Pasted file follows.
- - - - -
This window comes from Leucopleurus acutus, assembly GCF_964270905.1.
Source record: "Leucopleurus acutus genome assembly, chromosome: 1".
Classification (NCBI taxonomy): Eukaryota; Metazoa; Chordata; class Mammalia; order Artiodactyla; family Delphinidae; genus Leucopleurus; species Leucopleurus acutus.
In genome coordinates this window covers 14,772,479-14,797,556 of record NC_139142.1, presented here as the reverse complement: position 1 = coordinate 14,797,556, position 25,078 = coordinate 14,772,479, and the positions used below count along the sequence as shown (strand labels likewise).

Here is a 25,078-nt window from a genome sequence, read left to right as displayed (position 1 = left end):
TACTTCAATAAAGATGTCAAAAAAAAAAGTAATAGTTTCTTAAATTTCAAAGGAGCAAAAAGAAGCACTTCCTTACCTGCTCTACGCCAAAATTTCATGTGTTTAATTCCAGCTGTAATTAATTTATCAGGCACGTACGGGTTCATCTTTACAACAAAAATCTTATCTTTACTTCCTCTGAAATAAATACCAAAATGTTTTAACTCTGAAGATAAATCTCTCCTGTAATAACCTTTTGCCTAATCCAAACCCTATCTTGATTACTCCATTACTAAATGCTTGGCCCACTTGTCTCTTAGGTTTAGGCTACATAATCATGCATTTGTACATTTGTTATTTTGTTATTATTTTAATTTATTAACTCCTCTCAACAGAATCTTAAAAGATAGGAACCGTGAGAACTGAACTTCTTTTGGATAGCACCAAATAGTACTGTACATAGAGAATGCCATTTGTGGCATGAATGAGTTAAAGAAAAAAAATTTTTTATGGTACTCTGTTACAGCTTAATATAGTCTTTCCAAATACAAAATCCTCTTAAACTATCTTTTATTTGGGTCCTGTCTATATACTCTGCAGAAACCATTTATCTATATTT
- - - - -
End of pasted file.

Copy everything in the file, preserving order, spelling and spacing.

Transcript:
This window comes from Leucopleurus acutus, assembly GCF_964270905.1.
Source record: "Leucopleurus acutus genome assembly, chromosome: 1".
Classification (NCBI taxonomy): Eukaryota; Metazoa; Chordata; class Mammalia; order Artiodactyla; family Delphinidae; genus Leucopleurus; species Leucopleurus acutus.
In genome coordinates this window covers 14,772,479-14,797,556 of record NC_139142.1, presented here as the reverse complement: position 1 = coordinate 14,797,556, position 25,078 = coordinate 14,772,479, and the positions used below count along the sequence as shown (strand labels likewise).

Here is a 25,078-nt window from a genome sequence, read left to right as displayed (position 1 = left end):
TACTTCAATAAAGATGTCAAAAAAAAAAGTAATAGTTTCTTAAATTTCAAAGGAGCAAAAAGAAGCACTTCCTTACCTGCTCTACGCCAAAATTTCATGTGTTTAATTCCAGCTGTAATTAATTTATCAGGCACGTACGGGTTCATCTTTACAACAAAAATCTTATCTTTACTTCCTCTGAAATAAATACCAAAATGTTTTAACTCTGAAGATAAATCTCTCCTGTAATAACCTTTTGCCTAATCCAAACCCTATCTTGATTACTCCATTACTAAATGCTTGGCCCACTTGTCTCTTAGGTTTAGGCTACATAATCATGCATTTGTACATTTGTTATTTTGTTATTATTTTAATTTATTAACTCCTCTCAACAGAATCTTAAAAGATAGGAACCGTGAGAACTGAACTTCTTTTGGATAGCACCAAATAGTACTGTACATAGAGAATGCCATTTGTGGCATGAATGAGTTAAAGAAAAAAAATTTTTTATGGTACTCTGTTACAGCTTAATATAGTCTTTCCAAATACAAAATCCTCTTAAACTATCTTTTATTTGGGTCCTGTCTATATACTCTGCAGAAACCATTTATCTATATTT